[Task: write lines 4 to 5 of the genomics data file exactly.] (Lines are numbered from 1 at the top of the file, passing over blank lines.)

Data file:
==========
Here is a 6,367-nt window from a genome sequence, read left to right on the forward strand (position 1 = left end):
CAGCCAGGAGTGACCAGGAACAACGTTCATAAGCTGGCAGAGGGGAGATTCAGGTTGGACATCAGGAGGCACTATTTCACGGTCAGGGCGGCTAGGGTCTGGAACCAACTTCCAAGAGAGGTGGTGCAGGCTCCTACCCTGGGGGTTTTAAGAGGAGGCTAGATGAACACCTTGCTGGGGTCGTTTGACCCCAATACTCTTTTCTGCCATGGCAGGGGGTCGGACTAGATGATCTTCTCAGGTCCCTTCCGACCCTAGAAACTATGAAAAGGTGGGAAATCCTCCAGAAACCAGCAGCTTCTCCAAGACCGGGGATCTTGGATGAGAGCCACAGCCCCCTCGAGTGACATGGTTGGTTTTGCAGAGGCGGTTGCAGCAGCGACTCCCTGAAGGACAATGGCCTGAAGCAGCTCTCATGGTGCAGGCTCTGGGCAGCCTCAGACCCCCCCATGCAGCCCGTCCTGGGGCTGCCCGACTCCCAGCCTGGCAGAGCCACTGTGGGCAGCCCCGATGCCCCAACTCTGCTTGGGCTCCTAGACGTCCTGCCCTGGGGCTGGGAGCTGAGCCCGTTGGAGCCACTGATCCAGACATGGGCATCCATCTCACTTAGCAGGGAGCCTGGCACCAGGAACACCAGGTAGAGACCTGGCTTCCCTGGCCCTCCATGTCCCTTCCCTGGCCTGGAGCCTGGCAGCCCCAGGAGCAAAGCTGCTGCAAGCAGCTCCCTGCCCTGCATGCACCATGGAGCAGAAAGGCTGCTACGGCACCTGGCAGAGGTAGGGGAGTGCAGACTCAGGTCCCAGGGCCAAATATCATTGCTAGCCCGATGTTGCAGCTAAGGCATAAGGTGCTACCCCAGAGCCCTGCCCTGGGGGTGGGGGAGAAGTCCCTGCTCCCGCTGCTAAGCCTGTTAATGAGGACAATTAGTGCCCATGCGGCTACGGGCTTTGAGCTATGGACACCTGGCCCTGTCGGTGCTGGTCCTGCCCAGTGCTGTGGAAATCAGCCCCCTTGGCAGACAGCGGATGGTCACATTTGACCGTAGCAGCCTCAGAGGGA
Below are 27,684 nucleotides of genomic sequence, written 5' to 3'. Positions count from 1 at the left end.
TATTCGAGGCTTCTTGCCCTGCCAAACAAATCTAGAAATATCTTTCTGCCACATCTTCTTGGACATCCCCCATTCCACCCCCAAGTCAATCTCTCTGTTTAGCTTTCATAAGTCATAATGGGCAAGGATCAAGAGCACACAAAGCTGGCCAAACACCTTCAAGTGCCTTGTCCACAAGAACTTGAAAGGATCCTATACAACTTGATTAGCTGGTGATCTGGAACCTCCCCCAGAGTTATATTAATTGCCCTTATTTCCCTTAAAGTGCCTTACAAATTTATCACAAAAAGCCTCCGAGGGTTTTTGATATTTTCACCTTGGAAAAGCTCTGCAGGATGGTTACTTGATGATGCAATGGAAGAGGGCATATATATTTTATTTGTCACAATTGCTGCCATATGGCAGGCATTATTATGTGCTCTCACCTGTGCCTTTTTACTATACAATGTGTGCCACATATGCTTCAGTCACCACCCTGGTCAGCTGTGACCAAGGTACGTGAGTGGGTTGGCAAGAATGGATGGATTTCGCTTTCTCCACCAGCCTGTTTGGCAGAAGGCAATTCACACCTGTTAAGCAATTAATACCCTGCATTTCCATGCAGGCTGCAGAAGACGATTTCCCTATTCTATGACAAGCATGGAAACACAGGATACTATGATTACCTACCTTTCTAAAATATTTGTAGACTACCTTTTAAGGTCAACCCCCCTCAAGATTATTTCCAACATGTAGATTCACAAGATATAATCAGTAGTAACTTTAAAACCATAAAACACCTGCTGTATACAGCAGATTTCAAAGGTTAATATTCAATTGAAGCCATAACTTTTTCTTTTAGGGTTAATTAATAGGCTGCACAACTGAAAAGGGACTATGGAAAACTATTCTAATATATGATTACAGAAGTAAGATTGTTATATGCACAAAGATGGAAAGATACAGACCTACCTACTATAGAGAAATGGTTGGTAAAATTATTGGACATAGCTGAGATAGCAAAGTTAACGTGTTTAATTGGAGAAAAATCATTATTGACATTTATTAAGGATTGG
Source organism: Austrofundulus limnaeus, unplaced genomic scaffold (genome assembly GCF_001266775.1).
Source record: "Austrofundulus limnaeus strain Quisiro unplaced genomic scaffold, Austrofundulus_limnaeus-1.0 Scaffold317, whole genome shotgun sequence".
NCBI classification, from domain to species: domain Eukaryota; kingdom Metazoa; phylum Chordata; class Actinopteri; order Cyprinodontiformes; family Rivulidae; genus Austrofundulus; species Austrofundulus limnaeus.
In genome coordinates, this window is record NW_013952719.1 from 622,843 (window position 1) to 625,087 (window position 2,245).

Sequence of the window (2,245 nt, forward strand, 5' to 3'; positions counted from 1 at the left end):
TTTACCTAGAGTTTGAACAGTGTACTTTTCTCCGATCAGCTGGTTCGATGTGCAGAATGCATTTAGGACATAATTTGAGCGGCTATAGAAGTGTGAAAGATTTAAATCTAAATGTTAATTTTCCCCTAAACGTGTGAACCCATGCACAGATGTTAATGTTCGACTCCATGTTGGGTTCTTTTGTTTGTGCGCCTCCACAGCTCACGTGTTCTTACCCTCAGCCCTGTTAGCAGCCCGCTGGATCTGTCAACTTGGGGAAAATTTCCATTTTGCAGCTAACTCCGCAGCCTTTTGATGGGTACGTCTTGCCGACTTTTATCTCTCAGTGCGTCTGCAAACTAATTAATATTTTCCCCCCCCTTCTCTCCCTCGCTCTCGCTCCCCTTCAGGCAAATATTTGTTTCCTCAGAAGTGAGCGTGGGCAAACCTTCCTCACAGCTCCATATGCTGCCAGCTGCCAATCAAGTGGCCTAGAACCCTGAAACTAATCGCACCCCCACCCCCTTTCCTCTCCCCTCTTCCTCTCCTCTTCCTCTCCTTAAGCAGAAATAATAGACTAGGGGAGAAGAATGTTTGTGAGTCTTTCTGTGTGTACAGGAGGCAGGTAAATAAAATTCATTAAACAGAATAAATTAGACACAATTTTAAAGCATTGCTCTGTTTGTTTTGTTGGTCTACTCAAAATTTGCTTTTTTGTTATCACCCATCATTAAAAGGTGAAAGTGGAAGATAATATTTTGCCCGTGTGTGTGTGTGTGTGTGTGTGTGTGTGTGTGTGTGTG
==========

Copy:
TATTCGAGGCTTCTTGCCCTGCCAAACAAATCTAGAAATATCTTTCTGCCACATCTTCTTGGACATCCCCCATTCCACCCCCAAGTCAATCTCTCTGTTTAGCTTTCATAAGTCATAATGGGCAAGGATCAAGAGCACACAAAGCTGGCCAAACACCTTCAAGTGCCTTGTCCACAAGAACTTGAAAGGATCCTATACAACTTGATTAGCTGGTGATCTGGAACCTCCCCCAGAGTTATATTAATTGCCCTTATTTCCCTTAAAGTGCCTTACAAATTTATCACAAAAAGCCTCCGAGGGTTTTTGATATTTTCACCTTGGAAAAGCTCTGCAGGATGGTTACTTGATGATGCAATGGAAGAGGGCATATATATTTTATTTGTCACAATTGCTGCCATATGGCAGGCATTATTATGTGCTCTCACCTGTGCCTTTTTACTATACAATGTGTGCCACATATGCTTCAGTCACCACCCTGGTCAGCTGTGACCAAGGTACGTGAGTGGGTTGGCAAGAATGGATGGATTTCGCTTTCTCCACCAGCCTGTTTGGCAGAAGGCAATTCACACCTGTTAAGCAATTAATACCCTGCATTTCCATGCAGGCTGCAGAAGACGATTTCCCTATTCTATGACAAGCATGGAAACACAGGATACTATGATTACCTACCTTTCTAAAATATTTGTAGACTACCTTTTAAGGTCAACCCCCCTCAAGATTATTTCCAACATGTAGATTCACAAGATATAATCAGTAGTAACTTTAAAACCATAAAACACCTGCTGTATACAGCAGATTTCAAAGGTTAATATTCAATTGAAGCCATAACTTTTTCTTTTAGGGTTAATTAATAGGCTGCACAACTGAAAAGGGACTATGGAAAACTATTCTAATATATGATTACAGAAGTAAGATTGTTATATGCACAAAGATGGAAAGATACAGACCTACCTACTATAGAGAAATGGTTGGTAAAATTATTGGACATAGCTGAGATAGCAAAGTTAACGTGTTTAATTGGAGAAAAATCATTATTGACATTTATTAAGGATTGG
Source organism: Austrofundulus limnaeus, unplaced genomic scaffold (genome assembly GCF_001266775.1).